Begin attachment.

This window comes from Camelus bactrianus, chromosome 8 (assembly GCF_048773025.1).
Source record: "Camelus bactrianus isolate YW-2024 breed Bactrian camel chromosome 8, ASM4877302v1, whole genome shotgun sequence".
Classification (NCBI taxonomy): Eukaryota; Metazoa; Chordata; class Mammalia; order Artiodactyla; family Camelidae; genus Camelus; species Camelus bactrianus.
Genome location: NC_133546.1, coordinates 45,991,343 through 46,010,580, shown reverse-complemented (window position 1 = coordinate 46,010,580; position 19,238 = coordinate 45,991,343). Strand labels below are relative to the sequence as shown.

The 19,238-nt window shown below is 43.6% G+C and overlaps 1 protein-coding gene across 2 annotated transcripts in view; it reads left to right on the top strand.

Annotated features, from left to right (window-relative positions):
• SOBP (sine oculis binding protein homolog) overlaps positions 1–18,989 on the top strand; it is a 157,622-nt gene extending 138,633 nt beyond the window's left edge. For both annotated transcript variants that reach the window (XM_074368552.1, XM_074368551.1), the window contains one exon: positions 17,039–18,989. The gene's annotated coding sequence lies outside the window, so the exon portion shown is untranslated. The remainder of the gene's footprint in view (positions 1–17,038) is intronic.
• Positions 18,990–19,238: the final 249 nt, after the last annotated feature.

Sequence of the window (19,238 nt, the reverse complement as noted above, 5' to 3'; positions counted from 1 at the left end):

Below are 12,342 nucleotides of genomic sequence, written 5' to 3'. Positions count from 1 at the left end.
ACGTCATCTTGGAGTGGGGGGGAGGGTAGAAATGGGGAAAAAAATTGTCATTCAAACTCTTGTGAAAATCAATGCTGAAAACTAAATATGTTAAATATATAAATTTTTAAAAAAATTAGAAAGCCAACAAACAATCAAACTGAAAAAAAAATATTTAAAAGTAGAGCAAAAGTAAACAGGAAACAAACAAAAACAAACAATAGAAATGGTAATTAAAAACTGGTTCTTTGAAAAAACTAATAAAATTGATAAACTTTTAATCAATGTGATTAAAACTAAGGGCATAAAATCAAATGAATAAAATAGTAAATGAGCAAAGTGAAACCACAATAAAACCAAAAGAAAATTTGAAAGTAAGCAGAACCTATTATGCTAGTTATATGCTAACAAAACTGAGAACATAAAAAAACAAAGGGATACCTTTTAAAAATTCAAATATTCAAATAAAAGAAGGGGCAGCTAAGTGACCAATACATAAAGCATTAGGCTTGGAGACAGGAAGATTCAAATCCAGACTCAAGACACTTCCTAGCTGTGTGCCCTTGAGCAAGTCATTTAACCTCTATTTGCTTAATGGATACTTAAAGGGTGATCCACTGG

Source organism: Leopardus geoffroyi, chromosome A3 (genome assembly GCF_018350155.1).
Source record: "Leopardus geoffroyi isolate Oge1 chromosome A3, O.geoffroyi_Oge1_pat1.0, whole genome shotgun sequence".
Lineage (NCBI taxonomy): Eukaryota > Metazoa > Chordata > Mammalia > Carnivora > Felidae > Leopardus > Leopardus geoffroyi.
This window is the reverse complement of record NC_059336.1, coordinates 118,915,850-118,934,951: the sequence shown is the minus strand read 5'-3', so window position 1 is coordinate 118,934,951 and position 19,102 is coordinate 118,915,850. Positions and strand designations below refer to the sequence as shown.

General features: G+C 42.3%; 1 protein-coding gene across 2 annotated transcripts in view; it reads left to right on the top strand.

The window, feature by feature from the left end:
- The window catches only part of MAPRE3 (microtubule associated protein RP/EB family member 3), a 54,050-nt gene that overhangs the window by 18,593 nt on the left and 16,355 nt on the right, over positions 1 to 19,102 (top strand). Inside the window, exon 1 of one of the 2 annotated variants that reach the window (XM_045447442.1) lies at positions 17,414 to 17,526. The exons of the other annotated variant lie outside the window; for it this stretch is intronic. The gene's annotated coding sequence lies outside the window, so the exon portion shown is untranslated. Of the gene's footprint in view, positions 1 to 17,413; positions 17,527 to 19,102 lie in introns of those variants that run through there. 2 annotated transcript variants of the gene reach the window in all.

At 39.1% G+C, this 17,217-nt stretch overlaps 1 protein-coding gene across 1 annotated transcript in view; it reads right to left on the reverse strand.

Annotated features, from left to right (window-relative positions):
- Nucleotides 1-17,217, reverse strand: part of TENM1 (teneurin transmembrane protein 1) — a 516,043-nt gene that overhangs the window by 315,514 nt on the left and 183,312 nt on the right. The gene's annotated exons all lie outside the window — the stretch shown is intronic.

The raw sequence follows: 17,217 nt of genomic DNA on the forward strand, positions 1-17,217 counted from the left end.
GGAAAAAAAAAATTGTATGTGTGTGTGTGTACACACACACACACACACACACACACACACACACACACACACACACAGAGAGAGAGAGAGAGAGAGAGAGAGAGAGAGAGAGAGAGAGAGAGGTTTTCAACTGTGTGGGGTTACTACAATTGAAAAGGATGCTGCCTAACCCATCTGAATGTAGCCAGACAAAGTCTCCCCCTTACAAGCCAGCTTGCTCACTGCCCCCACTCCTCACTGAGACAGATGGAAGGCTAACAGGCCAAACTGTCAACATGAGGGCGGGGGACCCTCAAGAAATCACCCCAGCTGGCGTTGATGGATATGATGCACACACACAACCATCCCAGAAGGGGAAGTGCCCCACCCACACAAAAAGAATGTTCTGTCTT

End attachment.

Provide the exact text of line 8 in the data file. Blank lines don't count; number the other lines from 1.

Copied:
• Positions 18,990–19,238: the final 249 nt, after the last annotated feature.